KVUE news recently covered the risks of pediatric procedures after the death of 14-month-old Daisy Lynn Torres. Daisy’s family took her to the Austin Children’s Dentistry in North Austin for some work on her cavities. General anesthetic was used, and soon Daisy lost consciousness. She was pronounced dead shortly after she was rushed to the hospital.
What can go wrong during a pediatric procedure?
Regardless of the procedure, there are risks and complications that can occur. The severity of the risk or complication depends on the type of surgery. For example, if a child undergoes an adenoidectomy (a procedure that removes the adenoids), he/she is at risk of bleeding, infection, or will need another more aggressive surgery. Also, obese patients and patients with heart, lung, or liver problems are at greater risk for surgical complications.
It is also highly suggested that the parents should tell the surgeon, doctor, or whoever will be performing the procedure everything about that child. Notify the doctor if your child has asthma, allergies, or a family history of difficulty with the scheduled operation. Also, parents should use their instincts. If you feel uncomfortable or uneasy about the doctor or setting, get a second opinion. Also ask if the procedure is 100% necessary. Some procedures are discretionary.
What questions should parents ask before a child’s surgery?
Parents are as important in pediatric surgeries as the child. Therefore, there are several questions parents should ask before the child goes into surgery:
- Are parents allowed in the pre-op or operating room?
- Can my child eat before surgery?
- How long will my child need to be in the hospital?
- How will my child’s pain be managed?
- Will there be any side effects?
- After my child is sent home, will any special precautions be needed?
- When can my child eat and drink after the surgery?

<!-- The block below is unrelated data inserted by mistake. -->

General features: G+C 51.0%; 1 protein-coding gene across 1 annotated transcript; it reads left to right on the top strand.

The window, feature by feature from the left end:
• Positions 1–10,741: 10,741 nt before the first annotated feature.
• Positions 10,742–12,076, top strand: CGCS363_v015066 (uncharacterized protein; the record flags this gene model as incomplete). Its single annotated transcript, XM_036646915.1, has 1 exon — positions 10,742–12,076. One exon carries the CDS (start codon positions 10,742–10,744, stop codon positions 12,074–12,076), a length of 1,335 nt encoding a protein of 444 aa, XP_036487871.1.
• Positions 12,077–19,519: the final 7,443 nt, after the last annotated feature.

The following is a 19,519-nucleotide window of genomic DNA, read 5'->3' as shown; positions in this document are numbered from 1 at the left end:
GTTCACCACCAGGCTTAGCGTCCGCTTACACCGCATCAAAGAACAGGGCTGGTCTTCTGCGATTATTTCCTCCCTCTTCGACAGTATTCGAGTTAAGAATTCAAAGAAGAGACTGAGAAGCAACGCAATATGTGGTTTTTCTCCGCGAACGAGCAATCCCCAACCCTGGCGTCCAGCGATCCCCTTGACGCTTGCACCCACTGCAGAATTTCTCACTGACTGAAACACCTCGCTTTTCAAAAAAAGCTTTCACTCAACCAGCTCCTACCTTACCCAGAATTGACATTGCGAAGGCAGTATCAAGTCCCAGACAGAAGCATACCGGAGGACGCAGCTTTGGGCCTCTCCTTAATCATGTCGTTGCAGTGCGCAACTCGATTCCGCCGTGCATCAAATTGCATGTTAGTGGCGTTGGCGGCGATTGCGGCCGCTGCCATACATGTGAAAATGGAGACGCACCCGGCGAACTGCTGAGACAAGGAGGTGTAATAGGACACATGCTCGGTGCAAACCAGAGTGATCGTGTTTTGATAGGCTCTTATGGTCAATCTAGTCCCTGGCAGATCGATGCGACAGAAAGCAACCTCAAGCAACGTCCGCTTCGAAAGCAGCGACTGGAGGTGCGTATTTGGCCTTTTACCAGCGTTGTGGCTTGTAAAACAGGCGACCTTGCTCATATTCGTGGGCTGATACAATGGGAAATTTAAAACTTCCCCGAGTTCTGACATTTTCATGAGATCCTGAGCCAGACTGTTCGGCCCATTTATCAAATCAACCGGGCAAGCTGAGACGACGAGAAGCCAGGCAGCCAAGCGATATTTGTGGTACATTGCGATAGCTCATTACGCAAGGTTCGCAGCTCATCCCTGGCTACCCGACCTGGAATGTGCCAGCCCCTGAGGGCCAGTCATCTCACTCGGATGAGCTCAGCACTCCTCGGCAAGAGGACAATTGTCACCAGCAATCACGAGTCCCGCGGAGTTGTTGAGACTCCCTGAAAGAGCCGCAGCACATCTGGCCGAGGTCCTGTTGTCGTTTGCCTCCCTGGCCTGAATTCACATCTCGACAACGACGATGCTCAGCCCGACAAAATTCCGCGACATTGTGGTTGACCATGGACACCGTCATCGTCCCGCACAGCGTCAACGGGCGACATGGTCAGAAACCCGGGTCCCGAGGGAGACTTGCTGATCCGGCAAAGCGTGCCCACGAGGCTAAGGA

- What medications will my child need?
- When will my child be fully recovered?
- If my child as a cold, should I cancel?
How to know if something has gone wrong
After your child has left the hospital or dental office and is out of sedation, keep an eye on him/her. Have another adult with you while you drive so they can watch the child for very slow breathing or if the child’s airway gets blocked. If a child is falling asleep or has very slow breathing, your child may still be sedated.
What about taking legal action?
Attorney Chris Cagle provided insight during an interview from the law’s perspective. He stated that families in these types of situation have a limited number of options. Mr. Cagle then elaborated, stating: “It’s hard to find a lawyer that will be willing to spend the thousands and thousands of dollars it may require to effectively prosecute such a case. And that is a direct result of the caps of damages being so low.” Specifically, the damage cap for medical malpractice and wrongful death in Texas is at $500,000. Sometimes, the cap is at $250,000. Furthermore, many families choose to settle their cases quickly rather than take it to court because of the high costs involved.
If you or a loved one has experienced medical malpractice or wrongful death, do not hesitate to contact the experienced attorneys at The Cagle Law Firm for a free consultation.